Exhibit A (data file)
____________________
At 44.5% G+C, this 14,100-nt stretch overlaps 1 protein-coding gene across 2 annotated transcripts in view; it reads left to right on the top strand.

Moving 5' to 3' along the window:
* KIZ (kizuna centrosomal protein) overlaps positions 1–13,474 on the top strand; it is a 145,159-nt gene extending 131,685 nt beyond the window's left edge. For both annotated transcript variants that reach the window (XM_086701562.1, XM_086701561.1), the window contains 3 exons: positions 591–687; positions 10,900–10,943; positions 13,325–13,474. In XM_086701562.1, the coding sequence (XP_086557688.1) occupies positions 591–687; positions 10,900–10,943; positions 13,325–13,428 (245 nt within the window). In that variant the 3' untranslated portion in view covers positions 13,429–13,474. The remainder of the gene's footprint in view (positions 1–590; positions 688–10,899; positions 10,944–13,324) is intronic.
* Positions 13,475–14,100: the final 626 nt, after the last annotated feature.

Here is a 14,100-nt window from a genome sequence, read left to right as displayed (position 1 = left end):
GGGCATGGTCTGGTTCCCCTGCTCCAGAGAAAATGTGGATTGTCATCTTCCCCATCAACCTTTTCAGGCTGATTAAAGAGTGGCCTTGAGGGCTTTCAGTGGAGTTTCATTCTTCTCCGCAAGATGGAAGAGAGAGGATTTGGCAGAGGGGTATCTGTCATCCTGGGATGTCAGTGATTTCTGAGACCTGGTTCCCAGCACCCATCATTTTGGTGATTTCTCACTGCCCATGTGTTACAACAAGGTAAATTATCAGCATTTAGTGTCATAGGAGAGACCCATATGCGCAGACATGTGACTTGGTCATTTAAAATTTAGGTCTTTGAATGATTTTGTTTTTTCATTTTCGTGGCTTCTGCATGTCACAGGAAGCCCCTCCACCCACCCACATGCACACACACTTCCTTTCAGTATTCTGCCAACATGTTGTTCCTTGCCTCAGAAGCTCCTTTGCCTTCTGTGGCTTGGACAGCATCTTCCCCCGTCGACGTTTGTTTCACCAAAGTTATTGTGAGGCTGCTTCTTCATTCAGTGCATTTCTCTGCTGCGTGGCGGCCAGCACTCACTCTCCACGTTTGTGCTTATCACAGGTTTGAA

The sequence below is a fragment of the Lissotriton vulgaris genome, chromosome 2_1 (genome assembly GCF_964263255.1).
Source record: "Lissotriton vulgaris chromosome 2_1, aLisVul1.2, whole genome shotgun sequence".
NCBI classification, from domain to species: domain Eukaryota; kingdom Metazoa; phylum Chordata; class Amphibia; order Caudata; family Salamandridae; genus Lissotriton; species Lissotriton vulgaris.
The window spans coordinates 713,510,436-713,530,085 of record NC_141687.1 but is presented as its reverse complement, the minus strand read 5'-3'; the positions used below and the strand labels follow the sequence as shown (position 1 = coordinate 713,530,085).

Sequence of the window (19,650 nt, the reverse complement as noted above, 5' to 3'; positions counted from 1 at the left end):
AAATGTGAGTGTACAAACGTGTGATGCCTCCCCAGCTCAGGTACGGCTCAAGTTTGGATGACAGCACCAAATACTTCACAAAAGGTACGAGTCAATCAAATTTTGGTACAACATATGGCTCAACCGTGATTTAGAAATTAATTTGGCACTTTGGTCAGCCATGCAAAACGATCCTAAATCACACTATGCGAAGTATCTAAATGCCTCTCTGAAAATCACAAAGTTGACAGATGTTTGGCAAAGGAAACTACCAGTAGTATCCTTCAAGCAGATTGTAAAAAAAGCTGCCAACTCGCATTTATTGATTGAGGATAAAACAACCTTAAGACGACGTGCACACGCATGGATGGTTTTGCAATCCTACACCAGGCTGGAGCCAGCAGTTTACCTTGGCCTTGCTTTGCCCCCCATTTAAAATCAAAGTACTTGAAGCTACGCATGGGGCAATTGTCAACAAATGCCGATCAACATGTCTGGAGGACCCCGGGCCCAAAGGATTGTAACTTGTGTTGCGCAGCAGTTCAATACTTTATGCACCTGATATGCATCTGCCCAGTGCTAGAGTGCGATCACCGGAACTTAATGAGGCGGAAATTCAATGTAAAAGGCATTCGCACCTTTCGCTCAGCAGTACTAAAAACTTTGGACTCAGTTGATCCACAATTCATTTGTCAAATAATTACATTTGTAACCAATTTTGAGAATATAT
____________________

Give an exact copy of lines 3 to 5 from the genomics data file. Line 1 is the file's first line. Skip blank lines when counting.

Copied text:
* KIZ (kizuna centrosomal protein) overlaps positions 1–13,474 on the top strand; it is a 145,159-nt gene extending 131,685 nt beyond the window's left edge. For both annotated transcript variants that reach the window (XM_086701562.1, XM_086701561.1), the window contains 3 exons: positions 591–687; positions 10,900–10,943; positions 13,325–13,474. In XM_086701562.1, the coding sequence (XP_086557688.1) occupies positions 591–687; positions 10,900–10,943; positions 13,325–13,428 (245 nt within the window). In that variant the 3' untranslated portion in view covers positions 13,429–13,474. The remainder of the gene's footprint in view (positions 1–590; positions 688–10,899; positions 10,944–13,324) is intronic.
* Positions 13,475–14,100: the final 626 nt, after the last annotated feature.

Here is a 14,100-nt window from a genome sequence, read left to right as displayed (position 1 = left end):